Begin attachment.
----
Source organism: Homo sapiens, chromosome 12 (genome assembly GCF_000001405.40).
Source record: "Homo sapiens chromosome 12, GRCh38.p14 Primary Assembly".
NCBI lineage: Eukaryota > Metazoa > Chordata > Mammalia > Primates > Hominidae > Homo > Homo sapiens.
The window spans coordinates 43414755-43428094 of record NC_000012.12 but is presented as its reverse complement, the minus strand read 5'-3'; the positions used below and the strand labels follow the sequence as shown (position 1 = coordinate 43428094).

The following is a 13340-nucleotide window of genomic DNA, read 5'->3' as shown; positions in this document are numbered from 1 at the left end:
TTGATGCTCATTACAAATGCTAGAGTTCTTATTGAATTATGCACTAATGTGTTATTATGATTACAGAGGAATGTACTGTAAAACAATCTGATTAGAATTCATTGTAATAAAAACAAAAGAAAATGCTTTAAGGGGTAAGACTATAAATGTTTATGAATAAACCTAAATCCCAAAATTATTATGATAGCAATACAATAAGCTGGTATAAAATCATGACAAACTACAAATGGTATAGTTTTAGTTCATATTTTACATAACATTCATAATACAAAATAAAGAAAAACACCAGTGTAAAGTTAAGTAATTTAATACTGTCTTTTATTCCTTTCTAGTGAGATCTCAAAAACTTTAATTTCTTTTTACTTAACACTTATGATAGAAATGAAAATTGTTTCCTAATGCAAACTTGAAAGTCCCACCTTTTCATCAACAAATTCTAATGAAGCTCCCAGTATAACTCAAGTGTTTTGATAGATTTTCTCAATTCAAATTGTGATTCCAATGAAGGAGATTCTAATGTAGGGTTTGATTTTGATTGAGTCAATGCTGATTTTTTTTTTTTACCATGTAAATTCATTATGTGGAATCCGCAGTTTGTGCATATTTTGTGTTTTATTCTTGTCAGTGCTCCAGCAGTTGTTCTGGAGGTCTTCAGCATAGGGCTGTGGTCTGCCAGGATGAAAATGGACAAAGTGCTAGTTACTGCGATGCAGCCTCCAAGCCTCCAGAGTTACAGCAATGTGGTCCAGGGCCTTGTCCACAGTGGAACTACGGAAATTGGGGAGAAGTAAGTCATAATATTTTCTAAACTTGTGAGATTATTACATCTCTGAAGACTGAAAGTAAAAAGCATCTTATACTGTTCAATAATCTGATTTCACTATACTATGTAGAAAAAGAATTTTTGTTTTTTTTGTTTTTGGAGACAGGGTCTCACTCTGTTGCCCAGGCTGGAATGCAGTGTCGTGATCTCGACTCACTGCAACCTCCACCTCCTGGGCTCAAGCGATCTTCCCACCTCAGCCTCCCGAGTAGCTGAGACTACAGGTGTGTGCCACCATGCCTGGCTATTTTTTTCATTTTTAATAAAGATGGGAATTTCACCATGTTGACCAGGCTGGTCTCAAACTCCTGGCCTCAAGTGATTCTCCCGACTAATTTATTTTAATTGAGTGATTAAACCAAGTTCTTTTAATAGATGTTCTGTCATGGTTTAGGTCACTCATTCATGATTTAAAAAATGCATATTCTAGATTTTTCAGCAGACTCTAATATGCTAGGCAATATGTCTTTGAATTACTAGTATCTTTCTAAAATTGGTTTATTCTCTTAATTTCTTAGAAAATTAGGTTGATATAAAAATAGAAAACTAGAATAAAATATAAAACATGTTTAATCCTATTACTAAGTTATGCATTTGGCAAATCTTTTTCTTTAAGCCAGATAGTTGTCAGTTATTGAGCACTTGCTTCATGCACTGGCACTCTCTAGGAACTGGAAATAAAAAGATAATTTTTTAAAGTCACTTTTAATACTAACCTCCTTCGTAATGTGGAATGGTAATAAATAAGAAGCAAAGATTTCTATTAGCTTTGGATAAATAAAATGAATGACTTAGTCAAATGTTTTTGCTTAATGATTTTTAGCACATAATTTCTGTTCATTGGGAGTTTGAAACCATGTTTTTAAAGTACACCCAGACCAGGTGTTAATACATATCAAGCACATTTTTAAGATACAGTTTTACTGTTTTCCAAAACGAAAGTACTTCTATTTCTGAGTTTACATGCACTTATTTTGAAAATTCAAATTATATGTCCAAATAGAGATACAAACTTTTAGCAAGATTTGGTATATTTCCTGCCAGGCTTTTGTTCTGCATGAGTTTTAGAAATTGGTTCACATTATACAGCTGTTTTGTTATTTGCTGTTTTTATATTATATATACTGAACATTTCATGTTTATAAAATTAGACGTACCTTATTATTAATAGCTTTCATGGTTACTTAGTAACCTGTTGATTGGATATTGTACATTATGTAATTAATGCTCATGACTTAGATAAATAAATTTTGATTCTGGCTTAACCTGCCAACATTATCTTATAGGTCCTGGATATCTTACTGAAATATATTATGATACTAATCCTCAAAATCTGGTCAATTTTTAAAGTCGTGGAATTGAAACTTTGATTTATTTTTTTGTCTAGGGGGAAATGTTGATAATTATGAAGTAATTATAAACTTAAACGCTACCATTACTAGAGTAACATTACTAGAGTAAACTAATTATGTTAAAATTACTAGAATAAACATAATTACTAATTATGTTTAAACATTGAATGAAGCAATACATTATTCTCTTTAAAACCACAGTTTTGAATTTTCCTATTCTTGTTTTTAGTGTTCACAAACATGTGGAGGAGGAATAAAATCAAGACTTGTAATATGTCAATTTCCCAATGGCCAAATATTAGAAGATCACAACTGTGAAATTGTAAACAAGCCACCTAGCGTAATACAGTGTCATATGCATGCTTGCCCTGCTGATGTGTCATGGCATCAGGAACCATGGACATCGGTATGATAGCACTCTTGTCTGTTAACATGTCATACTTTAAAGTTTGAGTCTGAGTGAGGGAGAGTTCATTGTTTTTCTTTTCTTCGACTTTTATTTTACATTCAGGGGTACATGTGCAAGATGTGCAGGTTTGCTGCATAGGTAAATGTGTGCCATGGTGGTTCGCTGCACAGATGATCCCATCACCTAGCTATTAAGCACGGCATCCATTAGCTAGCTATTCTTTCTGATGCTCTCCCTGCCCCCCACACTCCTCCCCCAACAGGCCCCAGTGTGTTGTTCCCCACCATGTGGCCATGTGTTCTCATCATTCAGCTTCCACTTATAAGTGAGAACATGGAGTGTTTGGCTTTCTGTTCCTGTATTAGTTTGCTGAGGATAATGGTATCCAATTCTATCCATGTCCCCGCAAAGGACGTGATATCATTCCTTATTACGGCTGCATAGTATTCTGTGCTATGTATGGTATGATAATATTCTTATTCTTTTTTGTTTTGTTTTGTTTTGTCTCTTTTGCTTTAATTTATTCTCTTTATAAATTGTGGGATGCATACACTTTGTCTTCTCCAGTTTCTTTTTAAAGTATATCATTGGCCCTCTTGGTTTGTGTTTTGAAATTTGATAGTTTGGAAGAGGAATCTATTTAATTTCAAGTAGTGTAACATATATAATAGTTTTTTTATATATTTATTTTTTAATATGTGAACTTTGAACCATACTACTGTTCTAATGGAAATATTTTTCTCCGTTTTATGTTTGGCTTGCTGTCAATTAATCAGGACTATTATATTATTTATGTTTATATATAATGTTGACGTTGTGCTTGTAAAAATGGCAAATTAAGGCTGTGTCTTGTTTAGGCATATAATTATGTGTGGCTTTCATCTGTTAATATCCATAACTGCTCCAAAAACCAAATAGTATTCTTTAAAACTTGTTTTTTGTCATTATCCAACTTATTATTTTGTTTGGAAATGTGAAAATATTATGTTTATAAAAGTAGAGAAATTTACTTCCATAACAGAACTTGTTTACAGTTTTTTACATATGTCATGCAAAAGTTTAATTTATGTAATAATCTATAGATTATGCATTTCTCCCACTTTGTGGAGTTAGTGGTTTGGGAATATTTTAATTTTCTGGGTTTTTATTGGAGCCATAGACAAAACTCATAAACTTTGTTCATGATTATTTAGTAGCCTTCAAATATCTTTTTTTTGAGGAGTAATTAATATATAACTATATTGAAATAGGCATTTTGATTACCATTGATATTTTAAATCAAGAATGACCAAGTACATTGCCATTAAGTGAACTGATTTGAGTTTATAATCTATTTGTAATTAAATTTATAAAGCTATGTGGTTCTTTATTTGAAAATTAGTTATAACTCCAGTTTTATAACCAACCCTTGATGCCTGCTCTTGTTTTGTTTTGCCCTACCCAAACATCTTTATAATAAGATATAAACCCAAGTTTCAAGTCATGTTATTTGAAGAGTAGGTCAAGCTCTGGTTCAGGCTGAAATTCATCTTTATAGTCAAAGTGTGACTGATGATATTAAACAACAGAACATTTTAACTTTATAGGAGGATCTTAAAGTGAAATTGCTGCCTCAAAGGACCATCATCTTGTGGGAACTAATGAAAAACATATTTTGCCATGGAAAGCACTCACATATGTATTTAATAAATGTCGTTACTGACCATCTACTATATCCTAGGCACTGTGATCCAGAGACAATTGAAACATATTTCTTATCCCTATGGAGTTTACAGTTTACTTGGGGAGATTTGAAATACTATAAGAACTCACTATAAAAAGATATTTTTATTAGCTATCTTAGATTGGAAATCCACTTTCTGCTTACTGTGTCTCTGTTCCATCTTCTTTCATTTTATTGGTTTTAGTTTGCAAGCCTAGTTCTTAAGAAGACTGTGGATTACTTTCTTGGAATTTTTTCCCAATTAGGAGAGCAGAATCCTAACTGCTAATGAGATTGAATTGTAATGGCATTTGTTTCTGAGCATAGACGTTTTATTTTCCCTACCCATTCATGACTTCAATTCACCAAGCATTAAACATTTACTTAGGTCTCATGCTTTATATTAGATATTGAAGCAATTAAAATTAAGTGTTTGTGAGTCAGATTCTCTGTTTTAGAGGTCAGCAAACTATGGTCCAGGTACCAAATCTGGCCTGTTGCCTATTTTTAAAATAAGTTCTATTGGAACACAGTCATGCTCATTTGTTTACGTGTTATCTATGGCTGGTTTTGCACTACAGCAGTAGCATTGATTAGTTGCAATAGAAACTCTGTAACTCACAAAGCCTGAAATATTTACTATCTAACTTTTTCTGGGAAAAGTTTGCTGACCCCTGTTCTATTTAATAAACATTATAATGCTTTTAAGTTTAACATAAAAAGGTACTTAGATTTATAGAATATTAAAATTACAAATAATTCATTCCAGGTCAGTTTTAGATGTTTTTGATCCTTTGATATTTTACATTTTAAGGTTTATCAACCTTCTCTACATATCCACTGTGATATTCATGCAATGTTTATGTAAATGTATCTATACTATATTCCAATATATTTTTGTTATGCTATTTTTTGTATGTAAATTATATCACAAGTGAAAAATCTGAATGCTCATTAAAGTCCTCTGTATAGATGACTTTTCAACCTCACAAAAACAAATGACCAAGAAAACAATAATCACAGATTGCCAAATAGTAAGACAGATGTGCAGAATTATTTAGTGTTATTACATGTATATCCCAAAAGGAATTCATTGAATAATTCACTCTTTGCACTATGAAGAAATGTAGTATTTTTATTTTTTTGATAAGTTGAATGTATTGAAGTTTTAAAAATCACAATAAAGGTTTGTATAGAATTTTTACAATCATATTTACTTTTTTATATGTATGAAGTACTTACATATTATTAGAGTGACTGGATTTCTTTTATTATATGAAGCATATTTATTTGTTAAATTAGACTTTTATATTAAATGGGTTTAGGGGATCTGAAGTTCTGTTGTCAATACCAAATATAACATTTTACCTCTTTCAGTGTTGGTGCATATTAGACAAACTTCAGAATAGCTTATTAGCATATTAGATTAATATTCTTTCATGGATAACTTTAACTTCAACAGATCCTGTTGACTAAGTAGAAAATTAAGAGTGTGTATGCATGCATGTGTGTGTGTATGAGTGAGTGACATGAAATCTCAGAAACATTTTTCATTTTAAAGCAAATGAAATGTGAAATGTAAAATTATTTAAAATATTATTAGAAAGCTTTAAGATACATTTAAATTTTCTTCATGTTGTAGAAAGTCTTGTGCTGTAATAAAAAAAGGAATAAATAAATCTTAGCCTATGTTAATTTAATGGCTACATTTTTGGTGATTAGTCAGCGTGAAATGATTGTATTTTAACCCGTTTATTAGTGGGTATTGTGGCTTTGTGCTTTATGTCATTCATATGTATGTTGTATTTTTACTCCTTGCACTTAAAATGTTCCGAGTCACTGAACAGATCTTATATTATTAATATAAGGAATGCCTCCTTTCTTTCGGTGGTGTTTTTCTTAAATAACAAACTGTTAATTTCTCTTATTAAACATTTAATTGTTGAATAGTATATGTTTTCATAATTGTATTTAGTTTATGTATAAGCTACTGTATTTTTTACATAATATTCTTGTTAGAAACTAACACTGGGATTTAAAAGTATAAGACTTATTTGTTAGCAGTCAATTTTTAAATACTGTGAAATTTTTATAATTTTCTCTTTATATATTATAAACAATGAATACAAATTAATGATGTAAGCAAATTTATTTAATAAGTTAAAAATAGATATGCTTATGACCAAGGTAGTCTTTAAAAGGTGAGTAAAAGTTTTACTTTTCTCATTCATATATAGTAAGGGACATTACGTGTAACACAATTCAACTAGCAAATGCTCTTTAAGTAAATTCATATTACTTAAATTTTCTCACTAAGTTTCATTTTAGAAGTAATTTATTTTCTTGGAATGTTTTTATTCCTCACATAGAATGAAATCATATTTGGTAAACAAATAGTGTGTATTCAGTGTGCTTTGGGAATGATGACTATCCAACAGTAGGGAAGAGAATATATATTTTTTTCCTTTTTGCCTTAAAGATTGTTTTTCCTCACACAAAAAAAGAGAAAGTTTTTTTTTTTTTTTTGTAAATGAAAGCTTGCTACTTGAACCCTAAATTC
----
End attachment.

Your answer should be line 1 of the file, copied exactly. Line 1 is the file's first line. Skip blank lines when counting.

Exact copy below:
Source organism: Homo sapiens, chromosome 12 (genome assembly GCF_000001405.40).